Monday, October 29, 2007
swan on the Ashton Canal, liked the cut of its jib. In the UK all swans belong to the Queen. Grrr. They seem such graceful creatures, but apparently got vicious tempers, snap a man's leg clean off with a single look. Or is that break a child's leg with one wing. Or it might have been never pull a gun on a friend. The point I'm trying to make is, don't cross a cross swan. Oh no.
Sunday, October 21, 2007
here in the UK. Hmmm. Although I think the place looks pretty, dressed in golds, auburns, russets, reds and yellows, it does not do for me what spring does.
However, Autumn nevertheless provides the opportunity for a bit of John Keats. The same happened last year I know but hey, why deny ourselves a bit of Keats? The photo was taken today on the Marple Canal that skirts the east of Manchester just below the Pennine foothills and above Ashton and Stockport. More pics on flickr over on't right...
Keats opens the second stanza of his poem with a question, "Where are the songs of spring? Ay, where are they?" He then implores autumn to ignore spring and instead appreciate itself, which is a lesson for me too. Spring, perhaps I love it too much, even to the detriment of autumn and winter. Nah, sod autumn and winter, they can look after themselves. Great poem though.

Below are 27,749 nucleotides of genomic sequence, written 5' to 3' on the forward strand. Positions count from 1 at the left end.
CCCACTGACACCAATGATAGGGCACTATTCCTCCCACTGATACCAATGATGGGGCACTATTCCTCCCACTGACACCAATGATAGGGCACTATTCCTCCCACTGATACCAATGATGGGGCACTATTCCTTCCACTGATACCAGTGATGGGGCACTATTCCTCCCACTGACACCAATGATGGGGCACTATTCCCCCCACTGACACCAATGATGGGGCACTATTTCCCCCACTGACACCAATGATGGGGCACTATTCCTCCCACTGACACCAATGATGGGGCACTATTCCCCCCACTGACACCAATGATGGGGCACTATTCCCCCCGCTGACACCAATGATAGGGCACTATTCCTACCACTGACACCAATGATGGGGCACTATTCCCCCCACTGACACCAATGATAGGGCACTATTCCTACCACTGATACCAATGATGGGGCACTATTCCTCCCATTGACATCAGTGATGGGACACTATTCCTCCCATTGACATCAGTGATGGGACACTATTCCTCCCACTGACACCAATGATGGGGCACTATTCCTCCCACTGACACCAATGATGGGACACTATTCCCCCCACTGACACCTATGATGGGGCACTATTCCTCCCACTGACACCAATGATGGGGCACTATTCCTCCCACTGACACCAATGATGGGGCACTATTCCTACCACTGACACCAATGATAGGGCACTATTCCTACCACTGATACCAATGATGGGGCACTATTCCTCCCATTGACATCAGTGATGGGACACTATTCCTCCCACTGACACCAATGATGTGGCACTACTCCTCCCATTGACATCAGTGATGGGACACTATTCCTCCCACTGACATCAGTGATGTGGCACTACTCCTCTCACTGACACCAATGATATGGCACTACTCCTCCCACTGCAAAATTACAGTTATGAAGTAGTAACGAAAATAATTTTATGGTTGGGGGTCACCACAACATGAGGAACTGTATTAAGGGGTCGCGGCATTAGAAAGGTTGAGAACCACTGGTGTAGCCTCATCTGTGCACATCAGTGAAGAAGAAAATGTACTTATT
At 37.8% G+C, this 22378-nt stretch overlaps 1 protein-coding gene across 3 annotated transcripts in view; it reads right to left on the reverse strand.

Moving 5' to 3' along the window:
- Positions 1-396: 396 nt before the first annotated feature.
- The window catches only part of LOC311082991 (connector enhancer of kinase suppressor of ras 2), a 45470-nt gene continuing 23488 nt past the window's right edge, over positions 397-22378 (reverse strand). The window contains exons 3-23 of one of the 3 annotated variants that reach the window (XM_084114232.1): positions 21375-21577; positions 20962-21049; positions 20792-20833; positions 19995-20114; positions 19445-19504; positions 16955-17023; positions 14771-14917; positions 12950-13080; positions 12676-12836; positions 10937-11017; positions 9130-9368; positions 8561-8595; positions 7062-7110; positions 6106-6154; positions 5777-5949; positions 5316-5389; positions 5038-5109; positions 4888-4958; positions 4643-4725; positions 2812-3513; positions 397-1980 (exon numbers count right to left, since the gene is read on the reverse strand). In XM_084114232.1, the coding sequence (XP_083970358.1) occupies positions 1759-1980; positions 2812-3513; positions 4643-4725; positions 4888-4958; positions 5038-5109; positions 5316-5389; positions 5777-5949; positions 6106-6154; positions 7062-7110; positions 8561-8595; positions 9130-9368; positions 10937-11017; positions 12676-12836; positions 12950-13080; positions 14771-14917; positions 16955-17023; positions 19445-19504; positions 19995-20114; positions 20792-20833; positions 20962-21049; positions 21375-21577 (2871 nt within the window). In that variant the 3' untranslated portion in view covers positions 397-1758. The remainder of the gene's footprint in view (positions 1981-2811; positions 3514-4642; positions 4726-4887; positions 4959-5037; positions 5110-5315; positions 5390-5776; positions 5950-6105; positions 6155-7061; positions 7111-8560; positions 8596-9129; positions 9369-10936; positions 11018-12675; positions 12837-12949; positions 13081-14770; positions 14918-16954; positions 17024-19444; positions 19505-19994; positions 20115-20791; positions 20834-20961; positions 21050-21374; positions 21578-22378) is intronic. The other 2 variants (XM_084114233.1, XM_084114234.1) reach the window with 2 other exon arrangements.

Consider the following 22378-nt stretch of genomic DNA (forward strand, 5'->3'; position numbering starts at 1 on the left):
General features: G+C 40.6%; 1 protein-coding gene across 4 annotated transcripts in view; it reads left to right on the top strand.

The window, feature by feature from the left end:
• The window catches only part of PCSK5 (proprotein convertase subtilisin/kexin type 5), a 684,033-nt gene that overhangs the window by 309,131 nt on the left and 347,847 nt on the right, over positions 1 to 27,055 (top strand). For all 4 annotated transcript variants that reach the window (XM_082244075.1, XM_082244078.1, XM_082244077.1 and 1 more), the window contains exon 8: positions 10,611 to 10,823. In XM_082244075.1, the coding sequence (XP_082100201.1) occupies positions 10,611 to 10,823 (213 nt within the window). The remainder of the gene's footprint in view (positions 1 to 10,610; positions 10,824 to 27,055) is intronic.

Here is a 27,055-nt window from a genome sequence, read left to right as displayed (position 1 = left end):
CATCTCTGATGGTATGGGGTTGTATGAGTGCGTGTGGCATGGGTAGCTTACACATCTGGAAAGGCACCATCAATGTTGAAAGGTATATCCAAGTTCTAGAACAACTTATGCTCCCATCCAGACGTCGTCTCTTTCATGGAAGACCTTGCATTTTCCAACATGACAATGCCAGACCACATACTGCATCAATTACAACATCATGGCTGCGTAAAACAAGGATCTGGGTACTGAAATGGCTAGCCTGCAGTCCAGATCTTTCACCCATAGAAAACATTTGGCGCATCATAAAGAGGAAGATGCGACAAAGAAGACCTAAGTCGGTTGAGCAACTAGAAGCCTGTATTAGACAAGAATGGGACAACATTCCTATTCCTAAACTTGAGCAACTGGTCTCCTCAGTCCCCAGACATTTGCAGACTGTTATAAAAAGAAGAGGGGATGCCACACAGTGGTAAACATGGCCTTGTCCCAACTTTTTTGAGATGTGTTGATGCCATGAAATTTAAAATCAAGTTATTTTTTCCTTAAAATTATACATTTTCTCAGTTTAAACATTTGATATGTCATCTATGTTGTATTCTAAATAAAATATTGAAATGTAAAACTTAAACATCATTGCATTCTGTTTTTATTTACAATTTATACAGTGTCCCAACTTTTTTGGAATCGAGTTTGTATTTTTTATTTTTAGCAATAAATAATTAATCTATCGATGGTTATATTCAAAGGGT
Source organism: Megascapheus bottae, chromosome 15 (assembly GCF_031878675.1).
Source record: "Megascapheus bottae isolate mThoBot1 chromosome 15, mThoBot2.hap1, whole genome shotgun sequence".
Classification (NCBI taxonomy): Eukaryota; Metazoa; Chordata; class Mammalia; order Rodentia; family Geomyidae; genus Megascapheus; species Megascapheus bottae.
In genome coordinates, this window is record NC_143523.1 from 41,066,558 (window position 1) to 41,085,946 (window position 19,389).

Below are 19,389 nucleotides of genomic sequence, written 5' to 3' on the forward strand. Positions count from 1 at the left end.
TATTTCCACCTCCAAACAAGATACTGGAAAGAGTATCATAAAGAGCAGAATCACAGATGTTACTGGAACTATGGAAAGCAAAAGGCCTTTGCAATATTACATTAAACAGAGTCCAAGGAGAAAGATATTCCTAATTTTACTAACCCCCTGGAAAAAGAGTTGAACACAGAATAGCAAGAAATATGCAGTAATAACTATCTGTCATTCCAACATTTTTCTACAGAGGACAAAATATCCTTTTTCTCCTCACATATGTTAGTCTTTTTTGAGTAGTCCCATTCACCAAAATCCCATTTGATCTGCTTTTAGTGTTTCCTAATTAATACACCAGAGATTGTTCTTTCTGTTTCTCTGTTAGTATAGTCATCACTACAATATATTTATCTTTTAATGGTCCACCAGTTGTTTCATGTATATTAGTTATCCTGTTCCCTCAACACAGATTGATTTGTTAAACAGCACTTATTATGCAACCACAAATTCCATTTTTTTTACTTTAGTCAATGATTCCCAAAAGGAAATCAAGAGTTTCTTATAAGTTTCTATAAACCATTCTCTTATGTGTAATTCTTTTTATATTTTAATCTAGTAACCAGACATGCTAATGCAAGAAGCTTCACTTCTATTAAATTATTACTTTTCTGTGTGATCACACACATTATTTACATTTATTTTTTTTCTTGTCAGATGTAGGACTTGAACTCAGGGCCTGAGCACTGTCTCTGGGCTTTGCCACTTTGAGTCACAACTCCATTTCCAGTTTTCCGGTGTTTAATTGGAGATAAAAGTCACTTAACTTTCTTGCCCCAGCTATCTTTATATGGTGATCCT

Season of mists and mellow fruitfulness,
Close bosom-friend of the maturing sun;
Conspiring with him how to load and bless
With fruit the vines that round the thatch-eves run;
To bend with apples the moss'd cottage-trees,
And fill all fruit with ripeness to the core;
To swell the gourd, and plump the hazel shells
With a sweet kernel; to set budding more,
And still more, later flowers for the bees,
Until they think warm days will never cease,
For summer has o'er-brimm'd their clammy cells.
Who hath not seen thee oft amid thy store?
Sometimes whoever seeks abroad may find
Thee sitting careless on a granary floor,
Thy hair soft-lifted by the winnowing wind;
Or on a half-reap'd furrow sound asleep,
Drows'd with the fume of poppies, while thy hook
Spares the next swath and all its twined flowers:
And sometimes like a gleaner thou dost keep
Steady thy laden head across a brook;
Or by a cyder-press, with patient look,
Thou watchest the last oozings hours by hours.
Where are the songs of spring? Ay, where are they?
Think not of them, thou hast thy music too, -
While barred clouds bloom the soft-dying day,
And touch the stubble-plains with rosy hue;
Then in a wailful choir the small gnats mourn
Among the river sallows, borne aloft
Or sinking as the light wind lives or dies;
And full-grown lambs loud bleat from hilly bourn;
Hedge-crickets sing; and now with treble soft
The red-breat whistles from a garden-croft;
And gathering swallows twitter in the skies.